17. 17. Proceedings of ISTE-STTP on Modern Materials and Methods in Engineering 15 02nd to 14th May 2011 LIGHTWEIGHT CONCRETE   Prof. Glory Joseph Division of Civil Engineering, School of Engineering, CUSAT Mob.: 9745229596, E-mail: INTRODUCTIONProduction and use of lightweight concrete has received considerable interest in the construction field during the lasttwo decades. The technical, practical and economical benefits of high strength lightweight concrete have specialattractions for applications in high-rise buildings, offshore and marine structures, long span bridges etc. A decreaseddensity in the same strength level combined with high durability can lead to cost-effective engineering solutions forsuperstructure, foundation and pre-cast units. High strength lightweight concrete meeting the requirements ofconstruction industry can be produced by the use of lightweight aggregates (LWA) than other types of lightweightconcretes (aerated, no fines concrete etc.) because the strength of the concrete can be controlled to the required levelby varying the percentage volume or the type of aggregate. High strength concrete without increase in cementcontent can be achieved by using right proportion of mineral admixtures and chemical admixtures. The brittlefailure, which is more pronounced in high strength lightweight concrete, can be modified by introduction of fibers inthe matrix, which will improve the post peak behaviour. LIGTWEIGHT AGGREGATE CONCRETELightweight aggregate concrete (LWAC) uses either natural or artificial lightweight aggregates with density rangesfrom 400 to 900 kg/m3. The natural materials used for producing artificial lightweight aggregates are clay, perlite,shale and slate and industrial byproducts are pulverized fuel ash, blast furnace slag, industrial waste, sludge etc.Lightweight concrete using artificial aggregates, produced from industrial byproducts makes it more sustainable andenvironment friendly. Pelletization and hardening of palletized aggregates are the two main processes in themanufacture of artificial aggregates. Most of the commercially available aggregates such as expanded clay or shale,and sintered fly ash aggregates use heat treatment of 1000 to 14000C. However depending on the materialcomposition of raw material, artificial aggregates with adequate engineering performance may be obtained by moistcuring of pelletized particles. The essential requirement of lightweight aggregate is its dense exterior shell with highinternal porosity.Because of high porosity and water absorption, the interaction of paste matrix and lightweight aggregate is differentfrom that of normal concrete. Porous surface of LWA improves the interfacial bond between the aggregate andcement paste by providing interlocking sites for the cement paste forming a dense and uniform interfacial zone.Enhanced hydration and internal moist curing due to reserve water available in the aggregate pores makes LWACless sensitive to curing. In structural lightweight concrete elastic modulus of aggregate is similar to that of the matrixresulting in significantly lower stress concentrations at the aggregate matrix interface and less micro cracking.Absence of micro-cracks in the concrete is the reason for the low permeability and excellent durability oflightweight concrete.REFERENCES[1] Bijen, J.M.J.M. (1986) Manufacturing processes of artificial lightweight aggregates from fly ash. The International Journal of Cement Composites and Lightweight Concrete, 8, 191-198.[2] Chi, J.M., R. Huang, C.C. Yang and J.J. Chang (2003) Effect of aggregate properties on the strength and stiffness of lightweight concrete. Cement & Concrete Composites, 25,197-205.[3] Zhang, M.H. and O.E. Gjorv (1991) Mechanical properties of high-strength lightweight concrete, ACI Materials Journal, 88(3), 240-247.School of Engineering, Cochin University of Science and TechnologyKochi – 682 022, Kerala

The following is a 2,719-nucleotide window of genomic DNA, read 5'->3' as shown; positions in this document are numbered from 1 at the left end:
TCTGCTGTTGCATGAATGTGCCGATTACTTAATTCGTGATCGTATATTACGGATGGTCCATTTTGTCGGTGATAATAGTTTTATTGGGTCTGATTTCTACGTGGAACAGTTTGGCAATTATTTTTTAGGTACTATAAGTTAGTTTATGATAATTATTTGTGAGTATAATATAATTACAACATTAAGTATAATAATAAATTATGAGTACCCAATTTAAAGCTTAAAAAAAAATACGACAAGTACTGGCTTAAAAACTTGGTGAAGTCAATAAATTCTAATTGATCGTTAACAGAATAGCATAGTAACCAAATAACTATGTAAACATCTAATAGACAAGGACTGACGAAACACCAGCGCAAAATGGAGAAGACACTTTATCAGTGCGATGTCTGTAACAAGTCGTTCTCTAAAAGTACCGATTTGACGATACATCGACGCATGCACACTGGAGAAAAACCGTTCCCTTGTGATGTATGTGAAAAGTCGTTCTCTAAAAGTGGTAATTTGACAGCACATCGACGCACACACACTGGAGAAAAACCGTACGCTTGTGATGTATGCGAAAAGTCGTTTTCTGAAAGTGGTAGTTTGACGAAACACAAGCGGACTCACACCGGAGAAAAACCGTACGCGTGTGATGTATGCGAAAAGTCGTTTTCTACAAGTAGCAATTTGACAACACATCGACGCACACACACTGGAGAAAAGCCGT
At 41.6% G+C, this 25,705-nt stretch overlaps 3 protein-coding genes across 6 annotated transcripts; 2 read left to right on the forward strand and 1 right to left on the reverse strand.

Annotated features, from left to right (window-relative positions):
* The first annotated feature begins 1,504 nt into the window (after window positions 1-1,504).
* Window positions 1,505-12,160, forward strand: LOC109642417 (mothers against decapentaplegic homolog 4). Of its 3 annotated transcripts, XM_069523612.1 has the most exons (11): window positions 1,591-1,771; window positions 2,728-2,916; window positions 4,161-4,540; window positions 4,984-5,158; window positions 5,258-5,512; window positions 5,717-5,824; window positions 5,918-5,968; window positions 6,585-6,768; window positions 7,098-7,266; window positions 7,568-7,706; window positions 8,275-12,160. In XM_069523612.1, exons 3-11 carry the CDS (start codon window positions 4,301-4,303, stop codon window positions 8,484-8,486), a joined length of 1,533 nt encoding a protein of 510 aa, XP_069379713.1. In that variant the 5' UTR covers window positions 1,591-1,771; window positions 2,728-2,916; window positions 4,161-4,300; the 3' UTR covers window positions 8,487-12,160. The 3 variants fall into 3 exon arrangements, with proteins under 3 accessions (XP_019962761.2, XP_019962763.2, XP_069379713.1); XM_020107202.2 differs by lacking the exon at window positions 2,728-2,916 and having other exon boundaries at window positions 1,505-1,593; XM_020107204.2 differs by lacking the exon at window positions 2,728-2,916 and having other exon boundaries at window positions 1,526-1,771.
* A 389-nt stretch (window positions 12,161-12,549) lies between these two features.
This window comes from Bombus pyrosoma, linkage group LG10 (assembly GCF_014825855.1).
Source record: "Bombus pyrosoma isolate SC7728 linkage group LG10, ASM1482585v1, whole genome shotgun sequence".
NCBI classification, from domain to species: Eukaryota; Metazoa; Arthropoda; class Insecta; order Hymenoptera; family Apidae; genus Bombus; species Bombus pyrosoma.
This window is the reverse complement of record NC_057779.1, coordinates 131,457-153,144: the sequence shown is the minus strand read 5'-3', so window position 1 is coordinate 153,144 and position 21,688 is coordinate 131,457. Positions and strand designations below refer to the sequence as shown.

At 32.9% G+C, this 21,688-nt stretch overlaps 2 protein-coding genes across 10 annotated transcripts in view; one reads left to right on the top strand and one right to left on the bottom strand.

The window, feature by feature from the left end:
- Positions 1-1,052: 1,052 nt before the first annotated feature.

18. 18. Proceedings of ISTE-STTP on Modern Materials and Methods in Engineering 16 02nd to 14th May 2011 LATERIZED CONCRETE FOR FIRE PROTECTION Prof. George Mathew Division of Safety and Fire Engineering, School of Engineering, CUSAT Mob.: 9447726194, E-mail: ABSTRACTFire remains one of the most serious potential risks to buildings, especially for industrial structures made with steel.Most structural materials are affected when exposed to high temperature. One of the methods of protecting steelagainst fire is by encasing it with concrete (jacketing). Such concrete should perform its required function againstfire and generally strength is not a governing criterion. Performance of concrete exposed to fire is affected by factorslike the type of aggregate, cement, the temperature and duration of the fire, the rate of heating, size and shape ofstructural members, moisture content of concrete etc.. With the fast depleting state of natural resources like sand andaggregate, it is time to look for alternate materials for making concrete. Since performance is more important thanstrength when exposed to fire, concrete made using marginal materials could be effectively used for protecting steelagainst fire. One of the potential marginal materials that can be used in concrete is Laterite. Laterite is abundantlyavailable in many parts of the world.Laterite aggregate can be considered as one of the marginal materials. Concrete made with such materials will helpin sustaining the fast depleting natural resources like sand and aggregate. Control concrete specimen has been castwith natural sand as fine aggregate and crushed granite as coarse aggregate. Corresponding laterised concrete hasbeen cast by replacing sand and aggregate with weathered laterite all in aggregate. Specimens were heated to 200oC,400oC and 600oC and were cooled to room temperature by two methods - one by air cooling and the other by watercooling. The specimens were then tested to determine their compressive strength, tensile strength and modulus ofelasticity. The surface cracking behavior and colour change of specimens were also observed after cooling underboth the methods. Based on the test results, it could be concluded that laterised concrete can be considered as analternate fire protection material to cement concrete.REFERENCES[1] E. G. Butcher and A. C. Parnell, Designing for Fire Safety, John Wiley and Sons, Great Briton, 1983.[2] F. F. Udoeyo, U. H. Iron and O.O. Odim, Strength Performance of Laterised Concrete, Journal of Construction and Building Materials, Elsevier 20 (2006) 1047-1062.[3] S. Chandrakaran, Characteristic Behavior of Lateritic Concrete, Journal of Institution of Engineers, 77 (1996) 129-132.[4] M. A.Salu, Long Term deformations of Laterised Concrete short columns, Journal of Building and Environment, 38 (2003) 469-477.[5] J. A.Osunade, The influence of Coarse Aggregate and Reinforcement on the anchorage bond strength of Laterised Concrete. Journal of Building and Environment, 37 (2002) 727-732.[6] J.A.Osunade, Effect of replacement of Lateritic soils with Granite fines on the Compressive and Tensile strengths of Laterised Concrete. Journal of Building and Environment, 37 (2002) 491-496.[7] M. A. Salu and L.A.Balogun, Shrinkage Deformations of Laterised Concrete, Journal of Building and Environment, 34 (1999) 165-173.[8] F.F. Udoeyo, R.Brooks, P.Udo-Inyang and C. Iuji, Residual Compressive Strength of Laterized Concrete Subjected to Elevated Temperatures, Research Journal of Applied Science, Engineering and Technology (2) 3 (2010) 262-267.School of Engineering, Cochin University of Science and TechnologyKochi – 682 022, Kerala